The rape joke is that after a while you weren’t crazy anymore, but close call, Miss Geography.

The rape joke is that for the next five years all you did was write, and never about yourself, about anything else, about apples on the tree, about islands, dead poets and the worms that aerated them, and there was no warm body in what you wrote, it was elsewhere.

The rape joke is that this is finally artless. The rape joke is that you do not write artlessly.

The rape joke is if you write a poem called Rape Joke, you’re asking for it to become the only thing people remember about you.

The rape joke is that you asked why he did it. The rape joke is he said he didn’t know, like what else would a rape joke say? The rape joke said YOU were the one who was drunk, and the rape joke said you remembered it wrong, which made you laugh out loud for one long split-open second. The wine coolers weren’t Bartles & Jaymes, but it would be funnier for the rape joke if they were. It was some pussy flavor, like Passionate Mango or Destroyed Strawberry, which you drank down without question and trustingly in the heart of Cincinnati Ohio.

Can rape jokes be funny at all, is the question.

Can any part of the rape joke be funny. The part where it ends—haha, just kidding! Though you did dream of killing the rape joke for years, spilling all of its blood out, and telling it that way.

The rape joke cries out for the right to be told.

The rape joke is that this is just how it happened.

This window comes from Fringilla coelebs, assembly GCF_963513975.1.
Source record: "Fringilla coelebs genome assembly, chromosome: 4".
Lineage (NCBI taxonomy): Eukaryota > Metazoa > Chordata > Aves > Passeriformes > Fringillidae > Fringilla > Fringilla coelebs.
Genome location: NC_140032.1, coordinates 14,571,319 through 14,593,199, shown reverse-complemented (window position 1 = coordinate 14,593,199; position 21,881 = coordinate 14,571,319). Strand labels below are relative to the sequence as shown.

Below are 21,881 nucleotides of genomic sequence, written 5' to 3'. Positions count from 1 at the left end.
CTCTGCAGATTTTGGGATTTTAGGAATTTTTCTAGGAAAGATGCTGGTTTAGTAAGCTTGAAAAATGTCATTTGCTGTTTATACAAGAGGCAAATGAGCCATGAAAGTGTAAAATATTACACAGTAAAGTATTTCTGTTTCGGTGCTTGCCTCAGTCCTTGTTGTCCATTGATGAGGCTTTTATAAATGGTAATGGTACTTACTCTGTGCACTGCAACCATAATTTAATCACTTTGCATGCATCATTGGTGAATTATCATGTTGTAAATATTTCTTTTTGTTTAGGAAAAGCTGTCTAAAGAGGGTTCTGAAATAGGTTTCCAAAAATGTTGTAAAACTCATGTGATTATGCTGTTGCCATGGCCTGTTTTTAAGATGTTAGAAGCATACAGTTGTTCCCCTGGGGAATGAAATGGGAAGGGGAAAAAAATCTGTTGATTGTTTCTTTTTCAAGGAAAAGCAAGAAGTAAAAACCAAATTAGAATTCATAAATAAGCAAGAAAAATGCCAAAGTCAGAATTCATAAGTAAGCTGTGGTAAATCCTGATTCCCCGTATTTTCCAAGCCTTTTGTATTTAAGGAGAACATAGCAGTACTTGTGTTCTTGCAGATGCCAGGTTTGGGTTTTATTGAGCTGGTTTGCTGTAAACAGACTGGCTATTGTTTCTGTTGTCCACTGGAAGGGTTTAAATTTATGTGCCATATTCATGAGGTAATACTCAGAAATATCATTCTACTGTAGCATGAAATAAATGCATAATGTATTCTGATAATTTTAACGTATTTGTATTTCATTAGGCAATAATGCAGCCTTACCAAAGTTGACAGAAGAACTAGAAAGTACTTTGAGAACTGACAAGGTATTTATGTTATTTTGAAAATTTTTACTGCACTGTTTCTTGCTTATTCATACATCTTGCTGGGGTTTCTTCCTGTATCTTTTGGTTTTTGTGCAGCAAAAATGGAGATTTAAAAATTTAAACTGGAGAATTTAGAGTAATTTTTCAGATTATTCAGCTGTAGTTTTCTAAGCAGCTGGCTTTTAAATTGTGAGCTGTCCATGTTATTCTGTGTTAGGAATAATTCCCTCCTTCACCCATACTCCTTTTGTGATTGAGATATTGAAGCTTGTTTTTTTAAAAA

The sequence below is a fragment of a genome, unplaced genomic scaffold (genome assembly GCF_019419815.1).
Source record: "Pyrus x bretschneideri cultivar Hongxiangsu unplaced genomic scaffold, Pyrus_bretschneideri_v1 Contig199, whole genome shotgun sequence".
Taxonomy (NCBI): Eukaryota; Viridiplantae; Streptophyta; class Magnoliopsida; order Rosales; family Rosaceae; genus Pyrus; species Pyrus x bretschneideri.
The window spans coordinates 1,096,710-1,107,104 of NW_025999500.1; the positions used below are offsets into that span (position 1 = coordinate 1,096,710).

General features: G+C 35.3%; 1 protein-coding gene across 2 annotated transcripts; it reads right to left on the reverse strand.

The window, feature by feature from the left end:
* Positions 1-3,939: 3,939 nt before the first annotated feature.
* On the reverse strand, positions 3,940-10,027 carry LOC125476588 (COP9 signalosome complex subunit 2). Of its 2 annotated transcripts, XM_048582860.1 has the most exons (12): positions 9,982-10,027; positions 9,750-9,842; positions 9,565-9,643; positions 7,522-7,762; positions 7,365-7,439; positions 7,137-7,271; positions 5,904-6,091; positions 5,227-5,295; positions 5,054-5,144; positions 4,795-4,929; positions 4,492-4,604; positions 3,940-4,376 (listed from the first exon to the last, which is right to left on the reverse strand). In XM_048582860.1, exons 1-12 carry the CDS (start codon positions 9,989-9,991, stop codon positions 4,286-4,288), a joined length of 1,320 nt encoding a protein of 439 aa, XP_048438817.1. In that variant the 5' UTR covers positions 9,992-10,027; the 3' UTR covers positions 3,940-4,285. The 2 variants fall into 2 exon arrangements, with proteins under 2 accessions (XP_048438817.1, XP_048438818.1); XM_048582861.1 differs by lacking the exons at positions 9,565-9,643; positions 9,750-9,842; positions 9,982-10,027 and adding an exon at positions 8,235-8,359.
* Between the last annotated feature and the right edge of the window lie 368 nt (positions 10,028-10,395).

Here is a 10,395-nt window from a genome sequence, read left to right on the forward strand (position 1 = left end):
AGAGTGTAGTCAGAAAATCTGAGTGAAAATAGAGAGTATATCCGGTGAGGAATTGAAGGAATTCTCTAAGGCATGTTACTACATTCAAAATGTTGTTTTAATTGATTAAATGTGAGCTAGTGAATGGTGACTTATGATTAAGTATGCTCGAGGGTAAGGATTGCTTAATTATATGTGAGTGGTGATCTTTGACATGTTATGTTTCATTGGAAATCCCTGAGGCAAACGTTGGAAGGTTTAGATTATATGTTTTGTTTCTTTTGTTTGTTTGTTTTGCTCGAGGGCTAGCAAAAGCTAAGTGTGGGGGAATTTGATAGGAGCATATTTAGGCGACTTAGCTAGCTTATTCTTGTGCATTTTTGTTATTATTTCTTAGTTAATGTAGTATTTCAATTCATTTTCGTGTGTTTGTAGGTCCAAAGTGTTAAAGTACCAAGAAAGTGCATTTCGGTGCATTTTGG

The rape joke is that the next day he gave you Pet Sounds. No really. Pet Sounds. He said he was sorry and then he gave you Pet Sounds. Come on, that’s a little bit funny.

Admit it.

Previously published in The Awl, 7/25/13

Thursday, October 12, 2017

Relax

By Ellen Bass

Bad things are going to happen.
Your tomatoes will grow a fungus
and your cat will get run over.
Someone will leave the bag with the ice cream
melting in the car and throw
your blue cashmere sweater in the drier.
Your husband will sleep
with a girl your daughter’s age, her breasts spilling
out of her blouse. Or your wife
will remember she’s a lesbian
and leave you for the woman next door. The other cat–
the one you never really liked–will contract a disease
that requires you to pry open its feverish mouth
every four hours. Your parents will die.
No matter how many vitamins you take,
how much Pilates, you’ll lose your keys,
your hair and your memory. If your daughter
doesn’t plug her heart
into every live socket she passes,
you’ll come home to find your son has emptied
the refrigerator, dragged it to the curb,
and called the used appliance store for a pick up–drug money.
There’s a Buddhist story of a woman chased by a tiger.
When she comes to a cliff, she sees a sturdy vine
and climbs half way down. But there’s also a tiger below.
And two mice–one white, one black–scurry out
and begin to gnaw at the vine. At this point
she notices a wild strawberry growing from a crevice.
She looks up, down, at the mice.
Then she eats the strawberry.
So here’s the view, the breeze, the pulse
in your throat. Your wallet will be stolen, you’ll get fat,
slip on the bathroom tiles of a foreign hotel
and crack your hip. You’ll be lonely.
Oh taste how sweet and tart
the red juice is, how the tiny seeds
crunch between your teeth.

Tuesday, October 10, 2017

The Real Revolution is Love

By Joy Harjo

I argue with Roberto from the slick-tiled patio
where house plants as big as elms sway in a samba
breeze at four or five in the Managua morning
after too many yerbabuenas and as many shots of
golden rum. And watch Pedro follow Diane up
her brown arm, over the shoulder of her cool dress,
the valleys of her neck to the place inside her
ear where he isn't speaking revolution. And Alonzo
tosses in the rhetoric made of too much rum and
the burden of being an American in a country
he no longer belongs to.

What we are dealing with here are ideological
differences, political power, he says to
impress a woman who is gorgeously intelligent
and who reminds me of the soft oasis
of my lover's cheek. She doesn't believe
anything but the language of damp earth